In 1980 I put in a transfer request to move from the Arden Hills Control Data Corporation plant in the northern suburbs of the Twin Cities to the Normandale Inner City plant (NIC), in downtown Minneapolis. (For more context, see my first post: Factory Girl: Prologue). My one year at Arden Hills was enough for me.
At the Arden Hills plant in 1979 I started on the “push line”, where a line of workers placed small electronic components onto five by five inch circuit boards. Each of us had a map that told us which components went where on the board. We positioned those shown on our map with tweezers and then pushed the circuit board down along a plywood ramp to the next worker. Each person on the line had a different map. At the end of the assembly line someone soldered all the components onto the circuit board. Every once in a while a push line worker would accidentally bump the line and the circuit boards and loose components would go tumbling onto the floor. The line leader’s job was to sweep up all the errant components and put them back in the bins, so as not to waste any of them. This is all done in China by robots now, I think.
That job grew pretty dull so as soon as I could I put in for a transfer to the supercomputer section of the plant. Seymour Cray is a legend in the supercomputer world because he designed one of the first computers with enough computing power to (theoretically) predict the weather and do secret, bad things for the military. He started with CDC but later split off and started his own company. By the time I got into the supercomputer assembly area the Cray name was gone, but CDC was producing its own version. Each computer was big as an upper-middle class kitchen. Since I could solder like a M-F-ker by then I was put to use wiring and soldering a unit the size of a Dr. Who police telephone box. It took me a month to complete one. I discovered during this period that I really liked working with my hands, perhaps channeling my surgeon father, who never showed me how to build anything.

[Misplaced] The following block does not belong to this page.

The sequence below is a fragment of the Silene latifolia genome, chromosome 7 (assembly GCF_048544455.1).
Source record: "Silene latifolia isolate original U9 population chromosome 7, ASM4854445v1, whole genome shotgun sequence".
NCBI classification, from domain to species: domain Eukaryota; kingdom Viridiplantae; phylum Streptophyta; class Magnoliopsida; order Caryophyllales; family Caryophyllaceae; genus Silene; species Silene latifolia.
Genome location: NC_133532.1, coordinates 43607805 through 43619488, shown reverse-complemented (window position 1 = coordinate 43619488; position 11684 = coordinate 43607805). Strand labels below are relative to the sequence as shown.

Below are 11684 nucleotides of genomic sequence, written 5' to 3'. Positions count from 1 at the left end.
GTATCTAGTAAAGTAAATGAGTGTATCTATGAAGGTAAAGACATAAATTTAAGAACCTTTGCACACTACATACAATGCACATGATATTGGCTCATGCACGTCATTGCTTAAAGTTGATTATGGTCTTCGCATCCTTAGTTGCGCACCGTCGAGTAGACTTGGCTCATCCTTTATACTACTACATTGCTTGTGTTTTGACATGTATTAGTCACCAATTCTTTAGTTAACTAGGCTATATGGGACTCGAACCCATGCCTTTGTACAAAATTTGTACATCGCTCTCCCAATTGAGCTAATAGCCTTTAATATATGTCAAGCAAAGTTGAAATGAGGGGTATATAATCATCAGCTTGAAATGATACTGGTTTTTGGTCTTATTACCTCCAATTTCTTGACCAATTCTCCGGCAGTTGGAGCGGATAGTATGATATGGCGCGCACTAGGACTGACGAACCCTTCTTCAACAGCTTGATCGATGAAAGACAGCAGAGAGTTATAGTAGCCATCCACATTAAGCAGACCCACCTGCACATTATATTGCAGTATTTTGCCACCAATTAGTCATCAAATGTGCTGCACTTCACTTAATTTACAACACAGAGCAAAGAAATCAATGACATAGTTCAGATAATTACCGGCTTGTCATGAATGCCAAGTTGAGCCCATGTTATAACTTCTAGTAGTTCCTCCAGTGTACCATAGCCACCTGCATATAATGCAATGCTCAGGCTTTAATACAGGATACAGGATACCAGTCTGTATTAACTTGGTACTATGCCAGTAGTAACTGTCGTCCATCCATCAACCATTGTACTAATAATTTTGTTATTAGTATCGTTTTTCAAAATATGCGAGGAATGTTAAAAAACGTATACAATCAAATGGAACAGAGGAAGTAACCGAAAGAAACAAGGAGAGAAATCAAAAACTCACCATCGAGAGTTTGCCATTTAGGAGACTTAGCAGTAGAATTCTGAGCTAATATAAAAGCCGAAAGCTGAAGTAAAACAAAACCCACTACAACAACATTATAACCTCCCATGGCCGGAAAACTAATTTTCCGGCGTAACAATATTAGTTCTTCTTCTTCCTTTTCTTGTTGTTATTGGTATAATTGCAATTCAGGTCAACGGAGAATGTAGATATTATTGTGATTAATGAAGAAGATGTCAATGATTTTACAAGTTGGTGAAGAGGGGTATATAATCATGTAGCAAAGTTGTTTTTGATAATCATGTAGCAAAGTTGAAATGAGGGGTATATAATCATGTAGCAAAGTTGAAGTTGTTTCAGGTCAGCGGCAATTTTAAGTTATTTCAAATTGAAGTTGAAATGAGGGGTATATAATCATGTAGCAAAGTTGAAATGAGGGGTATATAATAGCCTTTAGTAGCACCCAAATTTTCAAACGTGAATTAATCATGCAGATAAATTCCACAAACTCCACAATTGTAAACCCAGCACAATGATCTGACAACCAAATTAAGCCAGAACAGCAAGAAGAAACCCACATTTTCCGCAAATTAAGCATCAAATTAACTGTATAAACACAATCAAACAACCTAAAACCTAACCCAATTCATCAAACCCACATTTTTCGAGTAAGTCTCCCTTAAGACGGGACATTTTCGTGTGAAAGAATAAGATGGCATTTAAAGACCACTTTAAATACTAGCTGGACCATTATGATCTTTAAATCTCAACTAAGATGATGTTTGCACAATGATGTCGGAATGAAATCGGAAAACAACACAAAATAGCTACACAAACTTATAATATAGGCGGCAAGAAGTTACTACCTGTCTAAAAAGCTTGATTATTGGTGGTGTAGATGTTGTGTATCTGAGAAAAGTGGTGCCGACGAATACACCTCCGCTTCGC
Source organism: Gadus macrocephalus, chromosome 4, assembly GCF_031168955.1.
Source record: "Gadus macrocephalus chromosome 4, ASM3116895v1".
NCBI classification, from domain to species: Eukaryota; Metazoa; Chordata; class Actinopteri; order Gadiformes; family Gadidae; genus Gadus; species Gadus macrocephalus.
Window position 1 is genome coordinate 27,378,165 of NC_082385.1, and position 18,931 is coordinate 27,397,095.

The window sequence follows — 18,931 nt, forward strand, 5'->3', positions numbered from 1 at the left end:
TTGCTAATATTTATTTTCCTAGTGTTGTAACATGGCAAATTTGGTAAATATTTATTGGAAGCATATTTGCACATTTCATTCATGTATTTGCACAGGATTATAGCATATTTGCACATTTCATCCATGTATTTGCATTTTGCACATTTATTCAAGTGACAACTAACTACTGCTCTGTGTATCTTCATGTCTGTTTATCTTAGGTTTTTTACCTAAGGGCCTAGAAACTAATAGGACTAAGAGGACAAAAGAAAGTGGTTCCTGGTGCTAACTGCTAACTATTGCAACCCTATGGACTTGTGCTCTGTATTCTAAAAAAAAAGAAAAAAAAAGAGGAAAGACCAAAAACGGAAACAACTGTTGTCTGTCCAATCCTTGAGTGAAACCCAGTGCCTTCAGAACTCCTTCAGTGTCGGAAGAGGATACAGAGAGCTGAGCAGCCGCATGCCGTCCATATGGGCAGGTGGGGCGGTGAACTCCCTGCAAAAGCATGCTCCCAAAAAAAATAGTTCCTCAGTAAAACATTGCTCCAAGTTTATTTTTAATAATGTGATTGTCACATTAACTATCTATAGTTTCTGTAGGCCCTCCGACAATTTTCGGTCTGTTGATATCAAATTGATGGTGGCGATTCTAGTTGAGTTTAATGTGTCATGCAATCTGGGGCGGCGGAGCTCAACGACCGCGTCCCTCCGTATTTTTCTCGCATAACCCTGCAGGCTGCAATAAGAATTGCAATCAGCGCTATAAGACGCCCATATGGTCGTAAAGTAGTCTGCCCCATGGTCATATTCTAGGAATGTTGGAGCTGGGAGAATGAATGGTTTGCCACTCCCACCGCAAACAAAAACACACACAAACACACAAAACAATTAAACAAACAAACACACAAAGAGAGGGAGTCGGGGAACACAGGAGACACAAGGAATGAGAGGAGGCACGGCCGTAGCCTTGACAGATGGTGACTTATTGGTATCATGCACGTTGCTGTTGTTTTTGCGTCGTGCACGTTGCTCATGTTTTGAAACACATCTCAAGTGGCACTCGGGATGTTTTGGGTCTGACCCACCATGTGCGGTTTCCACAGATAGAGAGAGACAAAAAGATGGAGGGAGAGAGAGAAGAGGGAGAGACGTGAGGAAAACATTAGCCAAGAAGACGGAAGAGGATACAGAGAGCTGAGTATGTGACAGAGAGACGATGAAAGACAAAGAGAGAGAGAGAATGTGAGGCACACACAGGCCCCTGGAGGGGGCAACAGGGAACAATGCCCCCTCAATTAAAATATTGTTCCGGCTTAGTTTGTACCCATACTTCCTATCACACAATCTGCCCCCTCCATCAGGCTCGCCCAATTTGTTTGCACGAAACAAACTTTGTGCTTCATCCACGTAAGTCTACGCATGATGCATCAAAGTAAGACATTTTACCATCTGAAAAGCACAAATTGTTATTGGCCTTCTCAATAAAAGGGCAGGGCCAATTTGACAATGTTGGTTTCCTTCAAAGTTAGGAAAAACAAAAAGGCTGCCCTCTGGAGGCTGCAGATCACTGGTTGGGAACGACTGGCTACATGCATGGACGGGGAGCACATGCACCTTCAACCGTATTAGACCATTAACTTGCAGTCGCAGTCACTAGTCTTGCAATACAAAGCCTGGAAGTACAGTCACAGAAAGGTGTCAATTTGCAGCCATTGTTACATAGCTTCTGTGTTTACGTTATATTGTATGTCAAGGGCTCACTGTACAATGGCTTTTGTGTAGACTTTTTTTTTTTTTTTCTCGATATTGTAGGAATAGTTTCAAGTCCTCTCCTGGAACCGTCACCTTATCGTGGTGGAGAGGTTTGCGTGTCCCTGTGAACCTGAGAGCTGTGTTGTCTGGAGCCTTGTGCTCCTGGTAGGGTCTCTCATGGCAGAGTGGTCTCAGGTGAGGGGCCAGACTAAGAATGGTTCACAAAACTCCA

My next assignment was to build the memory core of the unit. It was the size of a mid-century modern closet. My job was to install some 30,000 white wires that connected one end to one slot with an 8-digit number and the other end to another 8-digit numbered slot. Click, click. Not too bad for the first 15,000 wires or so, but the last 15K were not fun. Imagine shoving your hand through a large bowl of plain spaghetti to look for a peppercorn. Not just any peppercorn, but a specific one. It did not help that the foreman forbade me drinking coffee during this work. He would walk around drinking coffee watching to make sure I was not. Ever the rebel and line worker trying to do an accurate job, I snuck my thermos into the area and secreted it under the podium where my printout of all the 8-digit slot numbers was laid out. At the end of it all, the quality inspectors came around and did a random check of 100 wires. If there were no mistakes, it was good to go. If not, I had to check all the wires. Somehow I do not remember if I passed or not. Kind of like childbirth.
This suburban plant was staffed almost entirely by white workers. Most were middle aged suburban women. It was a drab culture for me. They worked silently all day. I only have one memory of a conversation with a younger white co-worker with whom I shared a love of Bruce Springsteen. Since I was there to be a labor organizer, I decided that our whole section was worthy of a raise. The way to a raise without a union then was to get our jobs reclassified one pay grade higher. I wrote up a petition with a clear explanation of why our jobs should be grade 4, instead of grade 3. All those silent women signed it with me and I turned it into HR. We got our reclassification and our raise.
It was time to move on. It was a long commute from south Minneapolis. Other than learning about NPR and All Things Considered from the young female engineer I carpooled with, it was too grueling and too isolating. My transfer request was honored and I was able to change to a bicycle commute and a plant full of wild and crazy (literally, sometimes) guys that made me laugh and rage and help create cross-racial and gender labor solidarity over a couple of years that produced lifelong lessons. But that’s a post for another day.